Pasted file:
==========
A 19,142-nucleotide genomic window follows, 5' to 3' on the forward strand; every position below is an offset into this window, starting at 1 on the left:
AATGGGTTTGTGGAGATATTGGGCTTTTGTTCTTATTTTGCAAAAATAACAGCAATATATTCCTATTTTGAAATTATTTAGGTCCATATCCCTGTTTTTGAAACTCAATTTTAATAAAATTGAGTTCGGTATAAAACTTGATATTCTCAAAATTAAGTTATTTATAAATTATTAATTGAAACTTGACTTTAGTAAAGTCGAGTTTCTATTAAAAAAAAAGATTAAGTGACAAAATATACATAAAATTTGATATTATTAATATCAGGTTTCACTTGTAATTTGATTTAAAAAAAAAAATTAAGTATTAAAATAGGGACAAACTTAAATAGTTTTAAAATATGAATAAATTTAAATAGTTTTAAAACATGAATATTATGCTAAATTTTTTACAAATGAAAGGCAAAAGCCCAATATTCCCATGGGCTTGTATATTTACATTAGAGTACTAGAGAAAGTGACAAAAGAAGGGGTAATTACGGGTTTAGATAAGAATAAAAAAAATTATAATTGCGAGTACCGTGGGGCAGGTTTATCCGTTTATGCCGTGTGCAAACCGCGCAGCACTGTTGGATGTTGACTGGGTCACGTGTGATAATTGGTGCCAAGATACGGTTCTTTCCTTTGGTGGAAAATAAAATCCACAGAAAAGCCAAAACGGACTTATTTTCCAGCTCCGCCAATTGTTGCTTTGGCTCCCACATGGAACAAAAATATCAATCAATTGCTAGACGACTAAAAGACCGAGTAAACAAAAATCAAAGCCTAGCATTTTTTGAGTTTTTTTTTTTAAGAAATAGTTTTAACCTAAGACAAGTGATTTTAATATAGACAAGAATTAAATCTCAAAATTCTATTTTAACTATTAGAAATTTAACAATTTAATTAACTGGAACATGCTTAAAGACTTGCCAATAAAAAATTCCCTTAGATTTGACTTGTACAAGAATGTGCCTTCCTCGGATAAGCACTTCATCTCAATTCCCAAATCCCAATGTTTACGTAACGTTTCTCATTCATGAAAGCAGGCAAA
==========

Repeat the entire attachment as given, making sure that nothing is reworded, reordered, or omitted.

A 19,142-nucleotide genomic window follows, 5' to 3' on the forward strand; every position below is an offset into this window, starting at 1 on the left:
AATGGGTTTGTGGAGATATTGGGCTTTTGTTCTTATTTTGCAAAAATAACAGCAATATATTCCTATTTTGAAATTATTTAGGTCCATATCCCTGTTTTTGAAACTCAATTTTAATAAAATTGAGTTCGGTATAAAACTTGATATTCTCAAAATTAAGTTATTTATAAATTATTAATTGAAACTTGACTTTAGTAAAGTCGAGTTTCTATTAAAAAAAAAGATTAAGTGACAAAATATACATAAAATTTGATATTATTAATATCAGGTTTCACTTGTAATTTGATTTAAAAAAAAAAATTAAGTATTAAAATAGGGACAAACTTAAATAGTTTTAAAATATGAATAAATTTAAATAGTTTTAAAACATGAATATTATGCTAAATTTTTTACAAATGAAAGGCAAAAGCCCAATATTCCCATGGGCTTGTATATTTACATTAGAGTACTAGAGAAAGTGACAAAAGAAGGGGTAATTACGGGTTTAGATAAGAATAAAAAAAATTATAATTGCGAGTACCGTGGGGCAGGTTTATCCGTTTATGCCGTGTGCAAACCGCGCAGCACTGTTGGATGTTGACTGGGTCACGTGTGATAATTGGTGCCAAGATACGGTTCTTTCCTTTGGTGGAAAATAAAATCCACAGAAAAGCCAAAACGGACTTATTTTCCAGCTCCGCCAATTGTTGCTTTGGCTCCCACATGGAACAAAAATATCAATCAATTGCTAGACGACTAAAAGACCGAGTAAACAAAAATCAAAGCCTAGCATTTTTTGAGTTTTTTTTTTTAAGAAATAGTTTTAACCTAAGACAAGTGATTTTAATATAGACAAGAATTAAATCTCAAAATTCTATTTTAACTATTAGAAATTTAACAATTTAATTAACTGGAACATGCTTAAAGACTTGCCAATAAAAAATTCCCTTAGATTTGACTTGTACAAGAATGTGCCTTCCTCGGATAAGCACTTCATCTCAATTCCCAAATCCCAATGTTTACGTAACGTTTCTCATTCATGAAAGCAGGCAAA